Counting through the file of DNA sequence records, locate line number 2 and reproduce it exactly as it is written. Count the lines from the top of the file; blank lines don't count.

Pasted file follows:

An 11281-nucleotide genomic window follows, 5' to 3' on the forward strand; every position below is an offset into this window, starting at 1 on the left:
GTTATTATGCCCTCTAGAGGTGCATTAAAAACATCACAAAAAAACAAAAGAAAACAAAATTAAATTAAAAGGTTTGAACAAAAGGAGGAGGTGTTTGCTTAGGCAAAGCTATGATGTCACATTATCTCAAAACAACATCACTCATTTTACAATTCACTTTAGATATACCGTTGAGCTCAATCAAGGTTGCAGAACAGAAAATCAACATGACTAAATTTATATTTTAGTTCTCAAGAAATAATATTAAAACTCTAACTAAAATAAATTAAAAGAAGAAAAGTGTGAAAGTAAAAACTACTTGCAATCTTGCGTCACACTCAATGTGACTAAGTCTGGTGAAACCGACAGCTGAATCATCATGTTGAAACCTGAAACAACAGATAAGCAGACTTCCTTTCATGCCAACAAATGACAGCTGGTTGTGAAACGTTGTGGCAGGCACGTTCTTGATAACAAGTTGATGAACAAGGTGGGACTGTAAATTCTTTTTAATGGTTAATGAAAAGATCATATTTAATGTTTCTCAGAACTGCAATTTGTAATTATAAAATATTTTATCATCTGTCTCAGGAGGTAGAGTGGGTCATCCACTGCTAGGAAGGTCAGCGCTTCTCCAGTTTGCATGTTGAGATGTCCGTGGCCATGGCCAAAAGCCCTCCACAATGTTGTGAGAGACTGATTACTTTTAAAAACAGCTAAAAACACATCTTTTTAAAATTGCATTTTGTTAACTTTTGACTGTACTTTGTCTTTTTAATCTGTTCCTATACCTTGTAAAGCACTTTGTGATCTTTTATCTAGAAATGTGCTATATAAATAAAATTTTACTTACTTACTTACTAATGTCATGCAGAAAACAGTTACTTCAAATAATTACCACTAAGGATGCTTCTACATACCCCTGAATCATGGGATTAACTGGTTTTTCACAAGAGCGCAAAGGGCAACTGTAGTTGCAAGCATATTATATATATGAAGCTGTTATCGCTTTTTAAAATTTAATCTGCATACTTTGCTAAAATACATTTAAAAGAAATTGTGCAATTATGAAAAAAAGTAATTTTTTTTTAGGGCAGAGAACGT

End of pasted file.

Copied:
GTTATTATGCCCTCTAGAGGTGCATTAAAAACATCACAAAAAAACAAAAGAAAACAAAATTAAATTAAAAGGTTTGAACAAAAGGAGGAGGTGTTTGCTTAGGCAAAGCTATGATGTCACATTATCTCAAAACAACATCACTCATTTTACAATTCACTTTAGATATACCGTTGAGCTCAATCAAGGTTGCAGAACAGAAAATCAACATGACTAAATTTATATTTTAGTTCTCAAGAAATAATATTAAAACTCTAACTAAAATAAATTAAAAGAAGAAAAGTGTGAAAGTAAAAACTACTTGCAATCTTGCGTCACACTCAATGTGACTAAGTCTGGTGAAACCGACAGCTGAATCATCATGTTGAAACCTGAAACAACAGATAAGCAGACTTCCTTTCATGCCAACAAATGACAGCTGGTTGTGAAACGTTGTGGCAGGCACGTTCTTGATAACAAGTTGATGAACAAGGTGGGACTGTAAATTCTTTTTAATGGTTAATGAAAAGATCATATTTAATGTTTCTCAGAACTGCAATTTGTAATTATAAAATATTTTATCATCTGTCTCAGGAGGTAGAGTGGGTCATCCACTGCTAGGAAGGTCAGCGCTTCTCCAGTTTGCATGTTGAGATGTCCGTGGCCATGGCCAAAAGCCCTCCACAATGTTGTGAGAGACTGATTACTTTTAAAAACAGCTAAAAACACATCTTTTTAAAATTGCATTTTGTTAACTTTTGACTGTACTTTGTCTTTTTAATCTGTTCCTATACCTTGTAAAGCACTTTGTGATCTTTTATCTAGAAATGTGCTATATAAATAAAATTTTACTTACTTACTTACTAATGTCATGCAGAAAACAGTTACTTCAAATAATTACCACTAAGGATGCTTCTACATACCCCTGAATCATGGGATTAACTGGTTTTTCACAAGAGCGCAAAGGGCAACTGTAGTTGCAAGCATATTATATATATGAAGCTGTTATCGCTTTTTAAAATTTAATCTGCATACTTTGCTAAAATACATTTAAAAGAAATTGTGCAATTATGAAAAAAAGTAATTTTTTTTTAGGGCAGAGAACGT